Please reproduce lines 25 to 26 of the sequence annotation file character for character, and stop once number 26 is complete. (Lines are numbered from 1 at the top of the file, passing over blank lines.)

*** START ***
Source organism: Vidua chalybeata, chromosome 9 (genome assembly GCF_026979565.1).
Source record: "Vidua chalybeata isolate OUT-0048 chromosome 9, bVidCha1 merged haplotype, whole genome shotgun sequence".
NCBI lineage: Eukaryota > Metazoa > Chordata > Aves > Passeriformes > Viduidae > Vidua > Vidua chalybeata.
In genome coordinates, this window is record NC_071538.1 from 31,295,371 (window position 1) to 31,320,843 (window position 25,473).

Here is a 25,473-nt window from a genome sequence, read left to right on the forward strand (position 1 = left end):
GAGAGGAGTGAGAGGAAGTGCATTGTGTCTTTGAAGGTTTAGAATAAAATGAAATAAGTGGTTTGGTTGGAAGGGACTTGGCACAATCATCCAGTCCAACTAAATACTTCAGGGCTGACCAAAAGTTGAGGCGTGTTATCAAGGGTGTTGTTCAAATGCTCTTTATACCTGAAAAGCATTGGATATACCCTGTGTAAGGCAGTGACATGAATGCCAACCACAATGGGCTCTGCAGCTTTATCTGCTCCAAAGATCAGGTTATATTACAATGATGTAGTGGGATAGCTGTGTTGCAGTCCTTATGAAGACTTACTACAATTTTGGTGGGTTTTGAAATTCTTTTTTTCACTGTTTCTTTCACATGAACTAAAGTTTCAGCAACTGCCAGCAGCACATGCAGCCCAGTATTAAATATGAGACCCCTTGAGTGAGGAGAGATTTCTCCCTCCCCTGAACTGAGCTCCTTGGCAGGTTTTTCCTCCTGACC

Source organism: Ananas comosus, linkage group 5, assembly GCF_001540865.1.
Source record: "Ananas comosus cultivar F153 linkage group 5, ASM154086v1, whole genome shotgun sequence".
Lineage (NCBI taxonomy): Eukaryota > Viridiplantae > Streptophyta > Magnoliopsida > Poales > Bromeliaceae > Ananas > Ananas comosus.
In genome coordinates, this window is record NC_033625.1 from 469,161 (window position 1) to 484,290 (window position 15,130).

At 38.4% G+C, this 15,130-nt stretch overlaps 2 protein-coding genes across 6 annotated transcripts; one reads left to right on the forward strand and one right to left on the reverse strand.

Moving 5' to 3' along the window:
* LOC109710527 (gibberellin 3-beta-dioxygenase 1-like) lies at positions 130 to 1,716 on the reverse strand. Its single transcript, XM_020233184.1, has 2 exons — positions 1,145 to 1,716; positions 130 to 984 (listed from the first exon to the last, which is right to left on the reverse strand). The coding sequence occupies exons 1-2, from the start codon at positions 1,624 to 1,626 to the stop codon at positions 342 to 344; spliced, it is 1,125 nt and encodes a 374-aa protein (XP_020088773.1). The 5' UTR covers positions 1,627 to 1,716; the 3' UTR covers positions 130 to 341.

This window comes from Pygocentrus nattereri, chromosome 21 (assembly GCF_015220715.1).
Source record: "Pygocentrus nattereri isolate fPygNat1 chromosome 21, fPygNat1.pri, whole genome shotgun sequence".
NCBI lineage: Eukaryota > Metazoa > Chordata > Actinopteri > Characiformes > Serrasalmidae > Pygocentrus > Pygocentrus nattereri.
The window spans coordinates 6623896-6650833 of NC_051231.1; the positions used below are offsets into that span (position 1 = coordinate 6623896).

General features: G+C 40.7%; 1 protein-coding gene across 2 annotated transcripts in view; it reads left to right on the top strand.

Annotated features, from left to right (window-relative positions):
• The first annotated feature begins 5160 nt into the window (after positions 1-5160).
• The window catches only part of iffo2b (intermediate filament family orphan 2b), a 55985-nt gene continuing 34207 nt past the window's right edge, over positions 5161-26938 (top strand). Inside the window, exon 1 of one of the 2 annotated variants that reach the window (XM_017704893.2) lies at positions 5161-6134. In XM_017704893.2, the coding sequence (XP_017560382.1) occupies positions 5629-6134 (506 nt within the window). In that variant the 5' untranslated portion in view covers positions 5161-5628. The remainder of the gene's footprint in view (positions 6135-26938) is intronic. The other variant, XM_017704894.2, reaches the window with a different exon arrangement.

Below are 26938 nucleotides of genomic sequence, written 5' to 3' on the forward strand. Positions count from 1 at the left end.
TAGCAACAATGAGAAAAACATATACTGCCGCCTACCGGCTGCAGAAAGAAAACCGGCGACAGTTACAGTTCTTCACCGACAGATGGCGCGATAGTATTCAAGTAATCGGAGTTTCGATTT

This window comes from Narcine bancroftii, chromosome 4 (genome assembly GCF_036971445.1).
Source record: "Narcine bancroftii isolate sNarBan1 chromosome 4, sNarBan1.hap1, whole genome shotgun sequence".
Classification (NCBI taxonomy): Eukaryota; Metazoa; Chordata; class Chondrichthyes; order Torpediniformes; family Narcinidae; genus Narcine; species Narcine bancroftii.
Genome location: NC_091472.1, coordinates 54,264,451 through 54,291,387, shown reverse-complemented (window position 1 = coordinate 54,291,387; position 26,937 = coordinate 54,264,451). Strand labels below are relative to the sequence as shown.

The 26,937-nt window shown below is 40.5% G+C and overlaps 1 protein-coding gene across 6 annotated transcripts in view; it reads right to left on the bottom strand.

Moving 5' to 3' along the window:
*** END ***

Source record: "Narcine bancroftii isolate sNarBan1 chromosome 4, sNarBan1.hap1, whole genome shotgun sequence".
Classification (NCBI taxonomy): Eukaryota; Metazoa; Chordata; class Chondrichthyes; order Torpediniformes; family Narcinidae; genus Narcine; species Narcine bancroftii.